Cremation
Why Cremation?

If you are unsure about cremation, here are some reasons
why more Americans are making it their choice:

  • More religious traditions have accepted it in recent years.
  • There is a dramatic cost savings when compared to traditional burial.
  • Environmental concerns are a factor for some.
  • American mobility often means moving far from the family cemetery.
  • Unlike burial, cremation allows you time to decide where and when to place your loved one’s ashes.
  • Michelle Cromer

    Michelle Cromer

    best selling author of
    Exit Strategy: Thinking Outside the Box

    Frequently Asked Questions

    (Note: If we use any terms here that you do not understand, you can learn more about Funeral Terminology here.)

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    Cremation

    Can I divide my loved one’s cremated remains?

    Yes. In fact you have more options than ever. You may want to consider keepsake or mini urns or any of the options available in our Creative Cremation section.

    What type of information do I need to have for my loved one who just passed away?

    Having your loved one’s Social Security number, date of birth, city of birth, parents’ names and mother’s maiden name, highest level of education will make the process easier. It also helps to let the funeral home know as soon as possible whether burial or cremation will be chosen.

    Can I have a cremation and still have a service?

    Yes, absolutely! The great thing about cremation is that you can honor your loved one’s wishes and have cremation take place but still have a service for friends and family which we recommend because it helps in the grief process.

    What are the most common options for me to consider after I receive my loved one’s cremated remains?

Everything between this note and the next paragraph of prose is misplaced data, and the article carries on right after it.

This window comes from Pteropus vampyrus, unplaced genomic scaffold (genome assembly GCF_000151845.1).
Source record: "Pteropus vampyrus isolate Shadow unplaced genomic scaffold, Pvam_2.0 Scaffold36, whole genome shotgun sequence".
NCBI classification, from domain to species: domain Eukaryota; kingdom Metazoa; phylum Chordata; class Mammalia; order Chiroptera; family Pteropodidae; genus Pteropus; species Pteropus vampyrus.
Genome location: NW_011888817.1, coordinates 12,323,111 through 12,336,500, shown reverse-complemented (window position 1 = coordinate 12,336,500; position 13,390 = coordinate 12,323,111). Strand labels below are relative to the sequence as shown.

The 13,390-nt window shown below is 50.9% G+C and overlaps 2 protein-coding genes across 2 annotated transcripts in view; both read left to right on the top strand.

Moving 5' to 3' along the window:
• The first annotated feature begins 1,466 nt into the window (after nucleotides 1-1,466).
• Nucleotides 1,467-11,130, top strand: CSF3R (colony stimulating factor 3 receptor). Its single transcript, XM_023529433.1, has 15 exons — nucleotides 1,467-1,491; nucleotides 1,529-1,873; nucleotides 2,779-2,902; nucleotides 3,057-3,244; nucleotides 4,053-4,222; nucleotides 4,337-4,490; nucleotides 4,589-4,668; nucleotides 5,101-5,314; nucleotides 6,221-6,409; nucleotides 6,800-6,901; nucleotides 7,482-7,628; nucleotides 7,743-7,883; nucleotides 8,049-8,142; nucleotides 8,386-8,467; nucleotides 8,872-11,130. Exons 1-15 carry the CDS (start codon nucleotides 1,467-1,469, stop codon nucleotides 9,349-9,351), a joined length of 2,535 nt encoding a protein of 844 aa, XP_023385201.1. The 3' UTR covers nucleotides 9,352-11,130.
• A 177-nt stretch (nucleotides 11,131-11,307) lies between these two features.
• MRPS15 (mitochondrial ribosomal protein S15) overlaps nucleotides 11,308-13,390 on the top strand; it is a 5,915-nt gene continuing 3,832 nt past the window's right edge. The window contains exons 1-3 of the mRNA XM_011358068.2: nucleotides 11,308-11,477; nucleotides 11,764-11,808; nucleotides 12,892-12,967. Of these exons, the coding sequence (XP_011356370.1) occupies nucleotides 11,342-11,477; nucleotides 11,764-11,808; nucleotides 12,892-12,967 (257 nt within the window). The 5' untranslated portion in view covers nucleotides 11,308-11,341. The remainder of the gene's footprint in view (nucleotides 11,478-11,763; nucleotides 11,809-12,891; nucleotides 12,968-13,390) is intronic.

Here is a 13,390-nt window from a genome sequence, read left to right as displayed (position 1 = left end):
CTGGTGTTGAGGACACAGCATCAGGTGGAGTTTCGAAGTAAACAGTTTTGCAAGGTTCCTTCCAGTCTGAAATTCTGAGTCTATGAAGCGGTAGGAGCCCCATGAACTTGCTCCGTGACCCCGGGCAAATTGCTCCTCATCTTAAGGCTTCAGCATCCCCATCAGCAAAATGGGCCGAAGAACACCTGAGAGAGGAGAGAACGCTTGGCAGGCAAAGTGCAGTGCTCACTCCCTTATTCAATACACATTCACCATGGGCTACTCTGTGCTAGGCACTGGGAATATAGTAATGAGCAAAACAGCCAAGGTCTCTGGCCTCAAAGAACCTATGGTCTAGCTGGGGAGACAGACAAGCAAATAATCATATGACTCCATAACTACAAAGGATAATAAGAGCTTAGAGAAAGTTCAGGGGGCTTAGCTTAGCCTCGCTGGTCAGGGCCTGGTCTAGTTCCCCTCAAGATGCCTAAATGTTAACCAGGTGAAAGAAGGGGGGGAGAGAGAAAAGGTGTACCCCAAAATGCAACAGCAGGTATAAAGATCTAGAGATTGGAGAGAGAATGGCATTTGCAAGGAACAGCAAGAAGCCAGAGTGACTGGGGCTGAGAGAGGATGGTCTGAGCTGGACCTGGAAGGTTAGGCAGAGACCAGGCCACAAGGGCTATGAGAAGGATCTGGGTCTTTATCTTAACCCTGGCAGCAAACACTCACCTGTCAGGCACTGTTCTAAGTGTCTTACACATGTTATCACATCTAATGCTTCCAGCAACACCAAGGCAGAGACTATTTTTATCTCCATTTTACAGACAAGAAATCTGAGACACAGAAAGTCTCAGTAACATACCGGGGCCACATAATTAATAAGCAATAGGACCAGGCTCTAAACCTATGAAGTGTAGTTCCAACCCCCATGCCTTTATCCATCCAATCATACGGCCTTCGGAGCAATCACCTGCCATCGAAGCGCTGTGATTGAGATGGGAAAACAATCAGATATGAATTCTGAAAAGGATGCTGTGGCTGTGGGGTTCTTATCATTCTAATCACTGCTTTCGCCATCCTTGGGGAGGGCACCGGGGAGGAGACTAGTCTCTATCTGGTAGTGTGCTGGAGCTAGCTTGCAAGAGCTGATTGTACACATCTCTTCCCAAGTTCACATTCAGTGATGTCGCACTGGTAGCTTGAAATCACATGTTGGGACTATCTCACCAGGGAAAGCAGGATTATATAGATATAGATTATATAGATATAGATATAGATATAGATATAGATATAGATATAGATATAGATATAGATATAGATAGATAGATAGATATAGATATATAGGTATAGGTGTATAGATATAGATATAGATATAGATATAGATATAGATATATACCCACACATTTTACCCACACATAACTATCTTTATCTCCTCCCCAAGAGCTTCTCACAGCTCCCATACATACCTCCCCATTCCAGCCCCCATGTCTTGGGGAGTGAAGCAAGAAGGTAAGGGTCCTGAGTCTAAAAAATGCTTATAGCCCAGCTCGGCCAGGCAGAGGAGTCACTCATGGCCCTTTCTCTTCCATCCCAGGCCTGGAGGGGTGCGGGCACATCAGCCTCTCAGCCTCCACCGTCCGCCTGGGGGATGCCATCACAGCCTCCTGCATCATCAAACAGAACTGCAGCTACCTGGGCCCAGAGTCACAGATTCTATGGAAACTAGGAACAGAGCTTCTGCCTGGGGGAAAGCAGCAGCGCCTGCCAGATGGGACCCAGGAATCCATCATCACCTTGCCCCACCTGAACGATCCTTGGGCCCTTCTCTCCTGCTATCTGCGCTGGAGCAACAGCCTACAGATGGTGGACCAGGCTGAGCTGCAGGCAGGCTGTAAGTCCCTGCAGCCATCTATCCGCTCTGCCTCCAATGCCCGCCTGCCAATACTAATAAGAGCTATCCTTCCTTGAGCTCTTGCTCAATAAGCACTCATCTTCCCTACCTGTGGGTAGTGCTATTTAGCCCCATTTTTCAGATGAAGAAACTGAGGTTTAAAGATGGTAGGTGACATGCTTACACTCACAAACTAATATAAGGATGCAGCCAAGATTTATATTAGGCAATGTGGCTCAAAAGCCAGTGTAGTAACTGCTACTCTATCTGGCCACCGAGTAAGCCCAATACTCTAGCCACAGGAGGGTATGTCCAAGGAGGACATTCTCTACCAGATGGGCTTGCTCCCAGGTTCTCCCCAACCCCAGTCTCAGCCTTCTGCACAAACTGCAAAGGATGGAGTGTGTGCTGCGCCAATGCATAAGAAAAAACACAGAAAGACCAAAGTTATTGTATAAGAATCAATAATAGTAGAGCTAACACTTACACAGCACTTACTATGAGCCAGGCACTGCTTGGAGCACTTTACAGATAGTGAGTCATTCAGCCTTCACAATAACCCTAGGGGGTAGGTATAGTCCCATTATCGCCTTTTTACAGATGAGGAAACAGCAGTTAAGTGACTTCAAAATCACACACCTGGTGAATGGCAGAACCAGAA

1. Burial in a cemetery. This may be the best option for those who have a family burial plot and wish for all loved ones to be buried in the same place.
    2. Placement in a niche in a columbarium. A columbarium is a designated area for the placement of cremated remains, generally located at a cemetery.
    3. Creative placement. You may wish to consider the creative options and tributes available through Shared Sorrows’ preferred providers.
    4. Scatter the ashes. This may take place at a location that was special to your loved one and/or other family members. Please note that this may require special permission in some instances.

    What are the different types of services to consider if I choose cremation?

    There are several types of cremation services you could possibly choose from…

    1. Traditional services before cremation. This particular arrangement allows you to have a visitation with an open casket present if you wish. Most funeral homes have rental caskets for this purpose. A funeral service can be held at the funeral home or a local house of worship. Once the services are completed, the funeral home will take the decedent’s remains to the crematory rather than a cemetery. Some crematories allow family and/or friends to witness the cremation if desired.
    2. Visitation followed by cremation. This option provides a time for family and friends to gather to view the decedent and pay their respects before the cremation.
    3. Memorial service. This service can be held at a church, funeral home chapel or location of your choice. This service generally takes place after the cremation has occurred and with or without your loved one’s cremated remains present
    4. Basic cremation. Under this option, your loved one’s remains are taken directly to the crematory rather than being sent to the funeral home for embalming and viewing options. It is the most cost-effective option. A memorial service can follow the cremation if desired.
    5. Creative cremation. Through our association with cremation expert Michelle Cromer, Shared Sorrows provides a number of creative cremation concepts through which you can create a unique tribute.